PerfeCTa Multiplex qPCR ToughMix
Features & Benefits
- Tough tested - overcomes common qPCR inhibitors
- Supports sensitive, highly-multiplex detection assays (5-target)
- Supports fast or conventional PCR cycling
- Broad linear dynamic range
PerfeCTa Multiplex qPCR ToughMix is intended for molecular biology applications. This product is not intended for the diagnosis, prevention or treatment of a disease.
PerfeCTa MultiPlex qPCR ToughMix is a 5X concentrated, ready-to-use reaction cocktail for real-time quantitative PCR (qPCR) with ToughMix reagent technology that neutralizes a broad spectrum of PCR inhibitors that compromise assay performance with crude extracts, clinical specimens, plant, soil environmental or complex food matrix. The only necessary user-supplied materials are probe assays and DNA samples. Extra-concentrated reagent provide more flexibility with dilute DNA samples sensitivity. PerfeCta MultiPlex qPCR ToughMix has been rigorously optimized to deliver maximum assay precision, sensitivity and PCR efficiency in miniaturized reaction volumes with either conventional or accelerated thermal cycling conditions.
Suppression of low copy amplicons by high copy reference targets during multiplex co-amplification skews the apparent representation and quantification of low copy target sequences. PerfeCTa MultiPlex qPCR ToughMix transcends these limitations by enabling 6 orders of magnitude in sensitive, linear assay performance with concurrent amplification of four abundant targets at 106 each. PerfeCTa MultiPlex qPCR ToughMix results in multiplexed qPCR with dynamic range and sensitivity that are comparable to single-plex qPCR probe assays without the need to rigorously titrate primer concentration.
A key component of PerfeCTa® MultiPlex qPCR ToughMix® is an ultra pure, highly processive thermostable DNA polymerase that is combined with high avidity monoclonal antibodies. This proprietary polymerase mix is highly resistant to PCR inhibitors and provides an extremely stringent automatic hot-start allowing reaction assembly, and temporary storage, at room temperature prior to PCR amplification.
Single-tube, 5X concentrated reagent containing:
- Reaction buffer with optimized concentrations of molecular-grade MgCl2, dATP, dCTP, dGTP, dTTP.
- AccuStart II Taq DNA Polymerase.
- Proprietary enzyme stabilizers and performance-enhancing additives.
- Titrated reference dye (if applicable).
Storage & HandlingStore components in a constant temperature freezer at -25°C to -15°C protected from light upon receipt. Repeated freezing and thawing does not impair product performance. For lot specific expiry date, refer to package label, Certificate of Analysis or Product Specification Form.ght.
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Related ResourcesProduct ManualsPerfeCTa MultiPlex qPCR ToughMix PerfeCTa MultiPlex qPCR ToughMix, ROXPerfeCTa MultiPlex qPCR ToughMix, Low ROXSafety Data Sheets (SDS)PerfeCTa MultiPlex qPCR ToughMixPerfeCTa MultiPlex qPCR ToughMix, ROXPerfeCTa MultiPlex qPCR ToughMix, Low ROXCofA (PSF)PSF-95147-05K-Lot#018473PSF-95147-05k-Lot#020710PSF-95147-250-Lot#019519PSF-95148-250-Lot#018339PSF-95149-250-Lot#019776PSF-95147-01K-Lot#021942PSF-95147-01K-Lot#022113PSF-95147-05K-Lot#021966PSF-95147-05K-Lot#022000PSF-95147-05K-Lot#023389PSF-95147-05k-Lot#020773PSF-95147-250-Lot#022332PSF-95147-250-Lot#022999PSF-95147-250-Lot#023000PSF-95148-01k-Lot#020553PSF-95148-250-Lot#022139PSF-95149-01K-Lot#021886PSF-95149-01K-Lot#022424PSF-95147-01K-Lot#023463PSF-95149-01K-Lot#023550PSF-95147-05k-Lot#020773PSF-95147-05k-Lot#021966PSF-95147-05k-Lot#022000PSF-95166-01K-Lot#023549PSF-95149-05K-Lot#023885PSF-95147-250-Lot#023959PSF-95147-250-Lot#024276PSF-95149-05K-Lot#024274PSF-95166-01K-Lot#024311PSF-95147-01K-Lot#024910PSF-95147-05K-Lot#024525PSF-95148-01K-Lot#024469PSF-95148-250-Lot#024184PSF-95166-01K-Lot#024788PSF-95166-01K-Lot#024891PublicationsDetection and Quantification of Acute Myeloid Leukemia-Associated Fusion TranscriptsJonathan Schumacher, Acute Myeloid Leukemia - 2017AbstractReal-time quantitative reverse transcription polymerase chain reaction (RT-qPCR)-based detection of abnormal fusion transcripts is an important strategy for the diagnosis and monitoring of patients with acute myeloid leukemia (AML) with t(8;21)(q22;q22); RUNX1-RUNX1T1, inv(16)(p13.1;q22); CBFB-MYH11 or t(15;17)(q22;q12); PML-RARA. In RT-qPCR assays, patient-derived cDNA is subjected to amplification using PCR primers directed against the fusion transcript of interest as well as a reference gene for normalization. Quantification is typically performed by constructing standard curves for each PCR run using a series of plasmid standards of known concentration that harbor the same fusion transcript or the same reference gene of interest. Fusion transcripts and reference gene copy numbers are then calculated in patient samples using these standard curves. The process of constructing standard curves is laborious and consumes additional reagents. In this chapter, we give the method details for a multiplex RT-qPCR strategy to detect and quantify the acute myeloid leukemia (AML)-associated fusion transcripts PML-RARA in patients with t(15;17) without the need for standard curves. This general method can also be applied to other AML-associated fusion transcripts such as CBFB-MYH11 and RUNX1-RUNX1T1.Crystal digital droplet PCR for detection and quantification of circulating EGFR sensitizing and resistance mutations in advanced non-small cell lung cancerCécile Jovelet, PLOS ONE - 2017AbstractOver the past years, targeted therapies using tyrosine kinase inhibitors (TKI) have led to an increase in progression-free survival and response rate for a subgroup of non-small cell lung cancer (NSCLC) patients harbouring specific gene abnormalities compared with chemotherapy. However long-lasting tumor regression is rarely achieved, due to the development of resistant tumoral subclones, which requires alternative therapeutic approaches. Molecular profile at progressive disease is a challenge for making adaptive treatment decisions. The aim of this study was to monitor EGFR-mutant tumors over time based on the quantity of mutant DNA circulating in plasma (ctDNA), comparing two different methods, Crystal™ Digital™ PCR and Massive Parallel Sequencing (MPS). In plasma circulating cell free DNA (cfDNA) of 61 advanced NSCLC patients we found an overall correlation of 78% between mutated allelic fraction measured by Crystal Digital PCR and MPS. 7 additional samples with sensitizing mutations and 4 additional samples with the resistance mutation were detected with Crystal Digital PCR, but not with MPS. Monitoring levels of both mutation types over time showed a correlation between levels and trends of mutated ctDNA detected and clinical assessment of disease for the 6 patients tested. In conclusion, Crystal Digital PCR exhibited good performance for monitoring mutational status in plasma cfDNA, and also appeared as better suited to the detection of known mutations than MPS in terms of features such as time to results.Prevalence and associated risk factors of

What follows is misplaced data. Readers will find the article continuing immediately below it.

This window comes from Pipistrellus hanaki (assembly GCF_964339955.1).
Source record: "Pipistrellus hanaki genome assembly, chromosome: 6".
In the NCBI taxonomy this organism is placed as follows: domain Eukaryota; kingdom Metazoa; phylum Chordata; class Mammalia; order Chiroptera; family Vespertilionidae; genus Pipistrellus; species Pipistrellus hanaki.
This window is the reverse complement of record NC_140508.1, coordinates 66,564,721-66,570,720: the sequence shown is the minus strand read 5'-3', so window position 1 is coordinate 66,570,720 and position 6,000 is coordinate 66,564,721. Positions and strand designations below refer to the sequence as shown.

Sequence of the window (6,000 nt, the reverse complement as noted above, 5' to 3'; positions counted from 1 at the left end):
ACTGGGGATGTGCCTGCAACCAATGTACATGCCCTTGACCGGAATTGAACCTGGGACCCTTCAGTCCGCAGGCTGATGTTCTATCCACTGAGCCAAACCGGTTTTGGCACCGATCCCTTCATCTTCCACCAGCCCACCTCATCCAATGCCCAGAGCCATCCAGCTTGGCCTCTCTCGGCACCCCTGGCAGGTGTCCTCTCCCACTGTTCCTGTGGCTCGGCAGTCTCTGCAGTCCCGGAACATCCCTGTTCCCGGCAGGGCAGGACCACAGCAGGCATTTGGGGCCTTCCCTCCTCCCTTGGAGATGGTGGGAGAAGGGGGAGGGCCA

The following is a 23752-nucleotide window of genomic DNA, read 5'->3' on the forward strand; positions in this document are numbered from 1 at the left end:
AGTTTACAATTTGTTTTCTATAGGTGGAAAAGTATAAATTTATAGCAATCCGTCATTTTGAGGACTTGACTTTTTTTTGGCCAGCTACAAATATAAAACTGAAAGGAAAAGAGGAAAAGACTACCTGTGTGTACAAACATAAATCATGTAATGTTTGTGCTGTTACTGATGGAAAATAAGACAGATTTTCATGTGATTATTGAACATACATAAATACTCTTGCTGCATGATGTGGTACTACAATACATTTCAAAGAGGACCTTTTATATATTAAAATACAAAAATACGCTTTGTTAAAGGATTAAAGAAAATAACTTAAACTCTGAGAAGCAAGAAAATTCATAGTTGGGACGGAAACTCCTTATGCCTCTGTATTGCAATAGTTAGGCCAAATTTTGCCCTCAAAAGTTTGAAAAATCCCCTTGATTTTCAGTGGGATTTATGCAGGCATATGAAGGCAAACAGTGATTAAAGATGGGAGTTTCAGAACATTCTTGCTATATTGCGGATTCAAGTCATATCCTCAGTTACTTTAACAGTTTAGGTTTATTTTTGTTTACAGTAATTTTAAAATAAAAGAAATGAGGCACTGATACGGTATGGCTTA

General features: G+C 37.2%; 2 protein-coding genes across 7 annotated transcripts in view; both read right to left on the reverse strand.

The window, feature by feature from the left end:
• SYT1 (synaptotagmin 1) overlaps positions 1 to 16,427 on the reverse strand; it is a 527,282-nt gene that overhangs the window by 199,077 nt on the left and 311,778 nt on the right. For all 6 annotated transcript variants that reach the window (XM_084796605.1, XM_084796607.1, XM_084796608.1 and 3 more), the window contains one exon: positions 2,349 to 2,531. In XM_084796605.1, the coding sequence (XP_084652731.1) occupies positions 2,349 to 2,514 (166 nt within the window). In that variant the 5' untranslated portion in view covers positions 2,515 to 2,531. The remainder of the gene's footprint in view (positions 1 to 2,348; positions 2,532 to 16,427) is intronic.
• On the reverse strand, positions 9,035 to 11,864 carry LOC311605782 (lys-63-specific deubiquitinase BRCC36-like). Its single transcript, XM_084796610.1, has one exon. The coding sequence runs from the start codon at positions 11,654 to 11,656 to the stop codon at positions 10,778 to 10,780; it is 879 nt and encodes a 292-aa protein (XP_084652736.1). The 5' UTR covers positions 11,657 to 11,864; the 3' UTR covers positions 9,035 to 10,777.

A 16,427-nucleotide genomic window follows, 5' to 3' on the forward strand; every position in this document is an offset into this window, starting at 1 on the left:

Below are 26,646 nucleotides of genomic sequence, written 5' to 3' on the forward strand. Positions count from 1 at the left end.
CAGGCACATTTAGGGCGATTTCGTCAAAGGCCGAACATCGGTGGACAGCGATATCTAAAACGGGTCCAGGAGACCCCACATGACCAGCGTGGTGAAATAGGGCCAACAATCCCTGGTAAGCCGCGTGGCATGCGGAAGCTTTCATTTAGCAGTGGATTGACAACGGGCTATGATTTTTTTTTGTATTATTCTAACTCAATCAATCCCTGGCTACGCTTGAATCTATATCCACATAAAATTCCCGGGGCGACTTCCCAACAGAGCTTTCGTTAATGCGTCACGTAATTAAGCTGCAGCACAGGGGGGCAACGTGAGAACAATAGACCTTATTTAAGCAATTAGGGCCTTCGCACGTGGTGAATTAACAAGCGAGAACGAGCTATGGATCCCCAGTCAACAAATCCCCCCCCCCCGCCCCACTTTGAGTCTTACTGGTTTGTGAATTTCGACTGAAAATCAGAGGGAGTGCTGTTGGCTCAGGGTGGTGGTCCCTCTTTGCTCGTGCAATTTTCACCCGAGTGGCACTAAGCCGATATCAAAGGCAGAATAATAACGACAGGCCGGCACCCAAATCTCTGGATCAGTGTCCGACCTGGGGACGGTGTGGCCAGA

Giardia duodenalisinfection among school-going children in NepalSarmila Tandukar, Parasitology Research - 2018AbstractThis study aimed to determine the prevalence of intestinal parasites and its associated risk factors among school-going children in Kathmandu, Nepal. Between August and September 2016, a total of 333 stool samples were collected from children at five public schools. The collected samples were subjected to formol-ether concentration, followed by conventional microscopic examination for intestinal parasites. The overall prevalence of intestinal parasites was 24.3% (81/333), with Giardia spp. showing the highest prevalence of 18.9% (63/333). Samples positive for Giardia spp. by microscopy were further subjected to quantitative polymerase chain reaction (qPCR) for G. duodenalis, resulting in a positive ratio of 100%. The positive ratio of Giardia spp. was considerably high among children consuming tanker water (27.3%), jar water (21.0%), and tap water (17.5%). Our results demonstrated that G. duodenalis remains predominant in school-going children in Nepal.Strain-specific quantification of root colonization by plant growth promoting rhizobacteria Bacillus firmus I-1582 and Bacillus amyloliquefaciens QST713 in non-sterile soil and field conditionsHajeewaka C. Mendis, PLOS ONE - 2018AbstractBacillus amyloliquefaciens QST713 and B. firmus I-1582 are bacterial strains which are used as active ingredients of commercially-available soil application and seed treatment products Serenade® and VOTiVO®, respectively. These bacteria colonize plant roots promoting plant growth and offering protection against pathogens/pests. The objective of this study was to develop a qPCR protocol to quantitate the dynamics of root colonization by these two strains under field conditions. Primers and TaqMan® probes were designed based on genome comparisons of the two strains with publicly-available and unpublished bacterial genomes of the same species. An optimized qPCR protocol was developed to quantify bacterial colonization of corn roots after seed treatment. Treated corn seeds were planted in non-sterile soil in the greenhouse and grown for 28 days. Specific detection of bacteria was quantified weekly, and showed stable colonization between ~104–105 CFU/g during the experimental period for both bacteria, and the protocol detected as low as 103 CFU/g bacteria on roots. In a separate experiment, streptomycin-resistant QST713 and rifampicin-resistant I-1582 strains were used to compare dilution-plating on TSA with the newly developed qPCR method. Results also indicated that the presence of natural microflora and another inoculated strain does not affect root colonization of either one of these strains. The same qPCR protocol was used to quantitate root colonization by QST713 and I-1582 in two corn and two soybean varieties grown in the field. Both bacteria were quantitated up to two weeks after seeds were planted in the field and there were no significant differences in root colonization in either bacteria strain among varieties. Results presented here confirm that the developed qPCR protocol can be successfully used to understand dynamics of root colonization by these bacteria in plants growing in growth chamber, greenhouse and the field.Assessment of Erysiphe necator ascospore release models for use in the Mediterranean climate of Western OregonClick here to see all PublicationsLindsey D Thiessen, Plant Disease - 2018AbstractPredictive models have been developed in several major grape-growing regions to correlate environmental conditions to Erysiphe necator ascospore release; however, these models may not be broadly applicable in regions with different climatic conditions. To assess ascospore release in near-coastal regions of western Oregon, chasmothecia (syn. cleistothecia) were collected prior to leaf drop and placed onto natural and artificial grape trunk segments and overwintered outside. Ascospore release was monitored for three overwintering seasons using custom impaction spore traps from leaf drop (BBCH 97) until the onset of the disease epidemic in the following growing season. Airborne inoculum was concurrently monitored in a naturally infested research vineyard. Weather and ascospore release data were used to assess previously-developed models, and correlate environmental conditions to ascospore release. Ascospore release was predicted by all models prior to bud break (BBCH 08), and was observed from the first rain event following the start of inoculum monitoring until monitoring ceased. Previously developed models over-predicted ascospore release in the Willamette Valley and predicted exhaustion of inoculum prior to bud break. The magnitude of ascospore release could not be correlated to environmental conditions, thus a binary ascospore release model was developed where release is a function of the collective occurrence of the following factors within a 24-hour period: > 6 hours of cumulative leaf wetness during temperatures > 4 °C, precipitation > 2.5 mm, and relative humidity > 80%. The Oregon Model was validated using field collected ascospore datasets, and predicted ascospore release with 66% accuracy (P = 0.02). Extant methods for estimating ascospore release may not be sufficiently accurate to use as predictive models in wet, temperate climatic regions.